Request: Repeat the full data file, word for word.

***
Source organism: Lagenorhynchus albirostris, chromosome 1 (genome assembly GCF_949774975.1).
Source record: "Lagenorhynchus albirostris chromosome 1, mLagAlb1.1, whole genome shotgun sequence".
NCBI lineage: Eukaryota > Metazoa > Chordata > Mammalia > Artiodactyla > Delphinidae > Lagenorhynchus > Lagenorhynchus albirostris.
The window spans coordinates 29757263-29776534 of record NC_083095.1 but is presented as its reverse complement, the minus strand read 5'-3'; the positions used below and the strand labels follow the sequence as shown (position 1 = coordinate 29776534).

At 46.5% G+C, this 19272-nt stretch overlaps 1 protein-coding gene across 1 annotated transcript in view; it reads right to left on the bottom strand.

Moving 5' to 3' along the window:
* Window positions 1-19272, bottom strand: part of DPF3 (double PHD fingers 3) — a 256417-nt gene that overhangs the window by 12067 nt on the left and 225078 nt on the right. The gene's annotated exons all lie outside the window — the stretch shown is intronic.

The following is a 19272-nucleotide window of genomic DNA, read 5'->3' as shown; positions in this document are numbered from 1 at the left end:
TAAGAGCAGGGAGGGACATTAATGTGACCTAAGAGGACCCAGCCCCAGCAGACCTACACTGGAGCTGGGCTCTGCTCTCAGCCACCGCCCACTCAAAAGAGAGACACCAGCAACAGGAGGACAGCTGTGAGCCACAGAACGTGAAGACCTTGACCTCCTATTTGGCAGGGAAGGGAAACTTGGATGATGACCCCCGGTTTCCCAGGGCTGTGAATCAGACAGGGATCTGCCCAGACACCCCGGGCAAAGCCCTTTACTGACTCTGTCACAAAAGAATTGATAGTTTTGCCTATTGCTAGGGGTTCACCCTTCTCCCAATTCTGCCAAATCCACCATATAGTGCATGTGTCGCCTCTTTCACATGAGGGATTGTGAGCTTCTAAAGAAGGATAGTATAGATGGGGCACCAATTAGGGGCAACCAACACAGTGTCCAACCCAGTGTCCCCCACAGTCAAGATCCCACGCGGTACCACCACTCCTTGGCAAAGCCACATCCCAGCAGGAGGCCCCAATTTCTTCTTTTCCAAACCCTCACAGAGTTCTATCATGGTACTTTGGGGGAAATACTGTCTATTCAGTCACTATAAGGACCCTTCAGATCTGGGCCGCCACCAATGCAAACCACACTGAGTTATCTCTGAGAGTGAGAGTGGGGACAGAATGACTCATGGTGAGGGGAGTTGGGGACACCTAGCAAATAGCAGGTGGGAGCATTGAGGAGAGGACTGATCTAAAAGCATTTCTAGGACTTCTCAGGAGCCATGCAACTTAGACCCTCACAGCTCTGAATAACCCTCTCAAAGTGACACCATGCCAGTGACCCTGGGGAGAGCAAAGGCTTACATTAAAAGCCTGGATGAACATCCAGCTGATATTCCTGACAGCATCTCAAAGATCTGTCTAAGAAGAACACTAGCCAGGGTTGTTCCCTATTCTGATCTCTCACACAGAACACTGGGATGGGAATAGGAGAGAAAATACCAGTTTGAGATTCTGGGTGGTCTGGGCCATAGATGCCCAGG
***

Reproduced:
Source organism: Lagenorhynchus albirostris, chromosome 1 (genome assembly GCF_949774975.1).
Source record: "Lagenorhynchus albirostris chromosome 1, mLagAlb1.1, whole genome shotgun sequence".
NCBI lineage: Eukaryota > Metazoa > Chordata > Mammalia > Artiodactyla > Delphinidae > Lagenorhynchus > Lagenorhynchus albirostris.
The window spans coordinates 29757263-29776534 of record NC_083095.1 but is presented as its reverse complement, the minus strand read 5'-3'; the positions used below and the strand labels follow the sequence as shown (position 1 = coordinate 29776534).

At 46.5% G+C, this 19272-nt stretch overlaps 1 protein-coding gene across 1 annotated transcript in view; it reads right to left on the bottom strand.

Moving 5' to 3' along the window:
* Window positions 1-19272, bottom strand: part of DPF3 (double PHD fingers 3) — a 256417-nt gene that overhangs the window by 12067 nt on the left and 225078 nt on the right. The gene's annotated exons all lie outside the window — the stretch shown is intronic.

The following is a 19272-nucleotide window of genomic DNA, read 5'->3' as shown; positions in this document are numbered from 1 at the left end:
TAAGAGCAGGGAGGGACATTAATGTGACCTAAGAGGACCCAGCCCCAGCAGACCTACACTGGAGCTGGGCTCTGCTCTCAGCCACCGCCCACTCAAAAGAGAGACACCAGCAACAGGAGGACAGCTGTGAGCCACAGAACGTGAAGACCTTGACCTCCTATTTGGCAGGGAAGGGAAACTTGGATGATGACCCCCGGTTTCCCAGGGCTGTGAATCAGACAGGGATCTGCCCAGACACCCCGGGCAAAGCCCTTTACTGACTCTGTCACAAAAGAATTGATAGTTTTGCCTATTGCTAGGGGTTCACCCTTCTCCCAATTCTGCCAAATCCACCATATAGTGCATGTGTCGCCTCTTTCACATGAGGGATTGTGAGCTTCTAAAGAAGGATAGTATAGATGGGGCACCAATTAGGGGCAACCAACACAGTGTCCAACCCAGTGTCCCCCACAGTCAAGATCCCACGCGGTACCACCACTCCTTGGCAAAGCCACATCCCAGCAGGAGGCCCCAATTTCTTCTTTTCCAAACCCTCACAGAGTTCTATCATGGTACTTTGGGGGAAATACTGTCTATTCAGTCACTATAAGGACCCTTCAGATCTGGGCCGCCACCAATGCAAACCACACTGAGTTATCTCTGAGAGTGAGAGTGGGGACAGAATGACTCATGGTGAGGGGAGTTGGGGACACCTAGCAAATAGCAGGTGGGAGCATTGAGGAGAGGACTGATCTAAAAGCATTTCTAGGACTTCTCAGGAGCCATGCAACTTAGACCCTCACAGCTCTGAATAACCCTCTCAAAGTGACACCATGCCAGTGACCCTGGGGAGAGCAAAGGCTTACATTAAAAGCCTGGATGAACATCCAGCTGATATTCCTGACAGCATCTCAAAGATCTGTCTAAGAAGAACACTAGCCAGGGTTGTTCCCTATTCTGATCTCTCACACAGAACACTGGGATGGGAATAGGAGAGAAAATACCAGTTTGAGATTCTGGGTGGTCTGGGCCATAGATGCCCAGG